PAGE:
Living as A Hermit… But not by Choice

After all our talks about living as hermits, and living in the wild, there seemed to be a general consensus that people chose that life style. A few blog posts recently have talked about getting lost in the wild, and surviving that way, but I recently found an interesting article about people forced to live as hermits. In this article, Bernice Toves, 55, lived in the jungle at Last Pond on her own for 15 years. Following that, she lived– and continues to live– for 10 years at the abandoned water substation in Dededo, Guam. This is an area heavily surrounded by jungle, and Toves survives by eating snakes, iguanas, catching fish with a net, and other wild animals. Toves became homeless 13 years ago when her son died from open-heart surgery at the age of 20. Since then, she lost all her money, her job, been raped four times, beaten, and horrible scars which lead her to run to the jungle to find a new place to live. Toves has housed over 50 homeless people during her time in the jungle, yet she is remembered even by those as “the jungle women.”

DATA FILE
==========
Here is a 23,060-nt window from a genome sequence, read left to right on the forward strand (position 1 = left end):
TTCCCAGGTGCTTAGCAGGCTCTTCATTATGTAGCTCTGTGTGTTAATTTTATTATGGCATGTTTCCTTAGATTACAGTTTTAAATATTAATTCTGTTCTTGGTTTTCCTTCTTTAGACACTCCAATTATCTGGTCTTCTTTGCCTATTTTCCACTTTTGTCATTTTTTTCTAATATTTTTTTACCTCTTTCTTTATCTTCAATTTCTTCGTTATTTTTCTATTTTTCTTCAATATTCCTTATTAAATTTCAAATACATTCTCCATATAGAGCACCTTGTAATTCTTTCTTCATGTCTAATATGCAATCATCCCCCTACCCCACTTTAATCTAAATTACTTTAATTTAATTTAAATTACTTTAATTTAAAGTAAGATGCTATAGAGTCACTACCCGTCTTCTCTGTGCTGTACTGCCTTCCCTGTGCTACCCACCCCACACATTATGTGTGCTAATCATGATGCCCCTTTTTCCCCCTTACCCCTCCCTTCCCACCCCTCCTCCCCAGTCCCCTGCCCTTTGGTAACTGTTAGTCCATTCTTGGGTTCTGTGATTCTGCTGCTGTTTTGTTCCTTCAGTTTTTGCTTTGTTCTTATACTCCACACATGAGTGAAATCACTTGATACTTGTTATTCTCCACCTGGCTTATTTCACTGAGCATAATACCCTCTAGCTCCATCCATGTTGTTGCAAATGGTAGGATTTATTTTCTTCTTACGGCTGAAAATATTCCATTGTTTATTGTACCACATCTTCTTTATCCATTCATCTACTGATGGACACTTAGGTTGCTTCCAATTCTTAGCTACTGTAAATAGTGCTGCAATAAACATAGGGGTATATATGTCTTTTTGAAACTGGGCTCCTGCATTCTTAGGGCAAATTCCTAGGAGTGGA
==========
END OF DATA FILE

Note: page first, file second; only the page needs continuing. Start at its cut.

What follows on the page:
This article brought up an interesting point that I do not think we have explored yet. Although we’ve said that people become hermits, or try to live in the wild, to escape human civilization and society, I don’t think we’ve encountered people who have been forced to leave. Although Toves does have contact with other people (various homeless people that live with her along the way) and she uses human products to help keep her alive (like a supermarket cart and her business selling cans), she is still a hermit in the way she lives. Is she successfully surviving in the wild? The answer is yes. It may not be 100% individual effort of survival in the jungle, but she uses very limited resources, no electricity, and no power. Toves hunts for her own food, even though she is 100% disabled (it does not clarify how, just states she has proof of this). It also may not be complete wild that Toves is living in, as she lives in an an abandoned Navy water substation, but Toves is just as close as surviving in the wild as anyone else has ever been–and she’s been doing it for 25 years even though she doesn’t want to.


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